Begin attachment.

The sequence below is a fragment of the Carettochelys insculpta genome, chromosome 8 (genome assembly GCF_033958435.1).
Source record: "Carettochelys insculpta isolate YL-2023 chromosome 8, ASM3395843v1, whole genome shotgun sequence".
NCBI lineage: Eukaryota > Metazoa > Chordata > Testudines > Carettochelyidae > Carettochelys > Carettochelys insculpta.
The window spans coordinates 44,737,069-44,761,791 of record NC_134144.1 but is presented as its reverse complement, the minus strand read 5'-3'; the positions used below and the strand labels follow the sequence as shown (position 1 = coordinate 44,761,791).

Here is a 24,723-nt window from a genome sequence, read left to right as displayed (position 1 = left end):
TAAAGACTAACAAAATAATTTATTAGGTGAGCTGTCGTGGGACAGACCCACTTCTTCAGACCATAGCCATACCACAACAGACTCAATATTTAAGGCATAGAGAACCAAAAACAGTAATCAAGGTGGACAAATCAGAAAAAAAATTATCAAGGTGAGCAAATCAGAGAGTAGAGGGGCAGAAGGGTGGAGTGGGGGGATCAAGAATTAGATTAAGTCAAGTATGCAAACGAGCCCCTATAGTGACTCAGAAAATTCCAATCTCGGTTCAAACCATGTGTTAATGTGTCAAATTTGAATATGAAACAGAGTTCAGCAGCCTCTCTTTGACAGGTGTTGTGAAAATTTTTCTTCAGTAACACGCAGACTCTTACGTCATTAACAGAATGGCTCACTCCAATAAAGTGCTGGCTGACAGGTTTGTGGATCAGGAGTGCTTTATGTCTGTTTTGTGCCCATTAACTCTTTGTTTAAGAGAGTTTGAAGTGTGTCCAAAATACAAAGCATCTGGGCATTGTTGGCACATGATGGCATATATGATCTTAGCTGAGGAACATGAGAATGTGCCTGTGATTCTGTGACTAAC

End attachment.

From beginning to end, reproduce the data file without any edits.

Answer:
The sequence below is a fragment of the Carettochelys insculpta genome, chromosome 8 (genome assembly GCF_033958435.1).
Source record: "Carettochelys insculpta isolate YL-2023 chromosome 8, ASM3395843v1, whole genome shotgun sequence".
NCBI lineage: Eukaryota > Metazoa > Chordata > Testudines > Carettochelyidae > Carettochelys > Carettochelys insculpta.
The window spans coordinates 44,737,069-44,761,791 of record NC_134144.1 but is presented as its reverse complement, the minus strand read 5'-3'; the positions used below and the strand labels follow the sequence as shown (position 1 = coordinate 44,761,791).

Here is a 24,723-nt window from a genome sequence, read left to right as displayed (position 1 = left end):
TAAAGACTAACAAAATAATTTATTAGGTGAGCTGTCGTGGGACAGACCCACTTCTTCAGACCATAGCCATACCACAACAGACTCAATATTTAAGGCATAGAGAACCAAAAACAGTAATCAAGGTGGACAAATCAGAAAAAAAATTATCAAGGTGAGCAAATCAGAGAGTAGAGGGGCAGAAGGGTGGAGTGGGGGGATCAAGAATTAGATTAAGTCAAGTATGCAAACGAGCCCCTATAGTGACTCAGAAAATTCCAATCTCGGTTCAAACCATGTGTTAATGTGTCAAATTTGAATATGAAACAGAGTTCAGCAGCCTCTCTTTGACAGGTGTTGTGAAAATTTTTCTTCAGTAACACGCAGACTCTTACGTCATTAACAGAATGGCTCACTCCAATAAAGTGCTGGCTGACAGGTTTGTGGATCAGGAGTGCTTTATGTCTGTTTTGTGCCCATTAACTCTTTGTTTAAGAGAGTTTGAAGTGTGTCCAAAATACAAAGCATCTGGGCATTGTTGGCACATGATGGCATATATGATCTTAGCTGAGGAACATGAGAATGTGCCTGTGATTCTGTGACTAAC